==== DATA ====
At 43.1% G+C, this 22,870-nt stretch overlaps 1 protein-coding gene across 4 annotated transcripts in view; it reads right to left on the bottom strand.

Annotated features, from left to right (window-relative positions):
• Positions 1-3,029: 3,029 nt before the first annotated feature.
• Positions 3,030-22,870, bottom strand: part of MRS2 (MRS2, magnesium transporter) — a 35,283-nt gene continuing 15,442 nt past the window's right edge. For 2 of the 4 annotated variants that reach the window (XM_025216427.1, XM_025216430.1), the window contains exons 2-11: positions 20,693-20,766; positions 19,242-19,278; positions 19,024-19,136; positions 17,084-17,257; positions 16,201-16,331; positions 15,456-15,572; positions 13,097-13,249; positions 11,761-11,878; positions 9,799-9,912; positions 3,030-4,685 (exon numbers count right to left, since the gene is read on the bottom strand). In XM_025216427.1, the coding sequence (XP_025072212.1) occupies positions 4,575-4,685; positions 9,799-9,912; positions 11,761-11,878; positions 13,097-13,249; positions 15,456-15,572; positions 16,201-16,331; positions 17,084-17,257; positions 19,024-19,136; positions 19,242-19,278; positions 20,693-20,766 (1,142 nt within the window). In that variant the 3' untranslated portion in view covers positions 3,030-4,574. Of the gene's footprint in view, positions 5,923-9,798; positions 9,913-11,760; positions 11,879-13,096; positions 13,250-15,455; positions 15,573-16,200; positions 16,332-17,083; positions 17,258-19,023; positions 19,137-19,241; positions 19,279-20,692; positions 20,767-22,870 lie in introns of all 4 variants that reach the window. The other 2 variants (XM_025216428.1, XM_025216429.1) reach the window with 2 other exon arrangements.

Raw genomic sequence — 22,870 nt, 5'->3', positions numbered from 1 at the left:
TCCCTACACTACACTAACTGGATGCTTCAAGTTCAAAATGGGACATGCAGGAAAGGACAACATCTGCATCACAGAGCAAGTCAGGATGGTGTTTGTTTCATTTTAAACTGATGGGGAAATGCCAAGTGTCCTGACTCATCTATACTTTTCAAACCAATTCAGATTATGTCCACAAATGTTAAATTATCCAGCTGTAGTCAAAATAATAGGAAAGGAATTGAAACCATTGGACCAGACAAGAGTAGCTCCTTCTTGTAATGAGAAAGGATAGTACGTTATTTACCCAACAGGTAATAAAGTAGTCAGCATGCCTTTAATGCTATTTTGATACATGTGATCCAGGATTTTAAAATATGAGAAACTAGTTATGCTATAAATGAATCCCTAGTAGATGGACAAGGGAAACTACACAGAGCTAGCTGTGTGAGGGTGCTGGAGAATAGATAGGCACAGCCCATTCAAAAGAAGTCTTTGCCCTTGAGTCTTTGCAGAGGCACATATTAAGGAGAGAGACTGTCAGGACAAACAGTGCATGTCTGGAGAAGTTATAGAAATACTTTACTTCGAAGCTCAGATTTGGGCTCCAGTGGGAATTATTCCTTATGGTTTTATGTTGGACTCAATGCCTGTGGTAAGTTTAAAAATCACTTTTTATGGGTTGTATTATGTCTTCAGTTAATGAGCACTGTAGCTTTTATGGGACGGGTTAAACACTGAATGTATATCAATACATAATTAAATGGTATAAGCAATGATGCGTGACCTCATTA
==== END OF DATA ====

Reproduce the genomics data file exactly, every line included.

At 43.1% G+C, this 22,870-nt stretch overlaps 1 protein-coding gene across 4 annotated transcripts in view; it reads right to left on the bottom strand.

Annotated features, from left to right (window-relative positions):
• Positions 1-3,029: 3,029 nt before the first annotated feature.
• Positions 3,030-22,870, bottom strand: part of MRS2 (MRS2, magnesium transporter) — a 35,283-nt gene continuing 15,442 nt past the window's right edge. For 2 of the 4 annotated variants that reach the window (XM_025216427.1, XM_025216430.1), the window contains exons 2-11: positions 20,693-20,766; positions 19,242-19,278; positions 19,024-19,136; positions 17,084-17,257; positions 16,201-16,331; positions 15,456-15,572; positions 13,097-13,249; positions 11,761-11,878; positions 9,799-9,912; positions 3,030-4,685 (exon numbers count right to left, since the gene is read on the bottom strand). In XM_025216427.1, the coding sequence (XP_025072212.1) occupies positions 4,575-4,685; positions 9,799-9,912; positions 11,761-11,878; positions 13,097-13,249; positions 15,456-15,572; positions 16,201-16,331; positions 17,084-17,257; positions 19,024-19,136; positions 19,242-19,278; positions 20,693-20,766 (1,142 nt within the window). In that variant the 3' untranslated portion in view covers positions 3,030-4,574. Of the gene's footprint in view, positions 5,923-9,798; positions 9,913-11,760; positions 11,879-13,096; positions 13,250-15,455; positions 15,573-16,200; positions 16,332-17,083; positions 17,258-19,023; positions 19,137-19,241; positions 19,279-20,692; positions 20,767-22,870 lie in introns of all 4 variants that reach the window. The other 2 variants (XM_025216428.1, XM_025216429.1) reach the window with 2 other exon arrangements.

Raw genomic sequence — 22,870 nt, 5'->3', positions numbered from 1 at the left:
TCCCTACACTACACTAACTGGATGCTTCAAGTTCAAAATGGGACATGCAGGAAAGGACAACATCTGCATCACAGAGCAAGTCAGGATGGTGTTTGTTTCATTTTAAACTGATGGGGAAATGCCAAGTGTCCTGACTCATCTATACTTTTCAAACCAATTCAGATTATGTCCACAAATGTTAAATTATCCAGCTGTAGTCAAAATAATAGGAAAGGAATTGAAACCATTGGACCAGACAAGAGTAGCTCCTTCTTGTAATGAGAAAGGATAGTACGTTATTTACCCAACAGGTAATAAAGTAGTCAGCATGCCTTTAATGCTATTTTGATACATGTGATCCAGGATTTTAAAATATGAGAAACTAGTTATGCTATAAATGAATCCCTAGTAGATGGACAAGGGAAACTACACAGAGCTAGCTGTGTGAGGGTGCTGGAGAATAGATAGGCACAGCCCATTCAAAAGAAGTCTTTGCCCTTGAGTCTTTGCAGAGGCACATATTAAGGAGAGAGACTGTCAGGACAAACAGTGCATGTCTGGAGAAGTTATAGAAATACTTTACTTCGAAGCTCAGATTTGGGCTCCAGTGGGAATTATTCCTTATGGTTTTATGTTGGACTCAATGCCTGTGGTAAGTTTAAAAATCACTTTTTATGGGTTGTATTATGTCTTCAGTTAATGAGCACTGTAGCTTTTATGGGACGGGTTAAACACTGAATGTATATCAATACATAATTAAATGGTATAAGCAATGATGCGTGACCTCATTA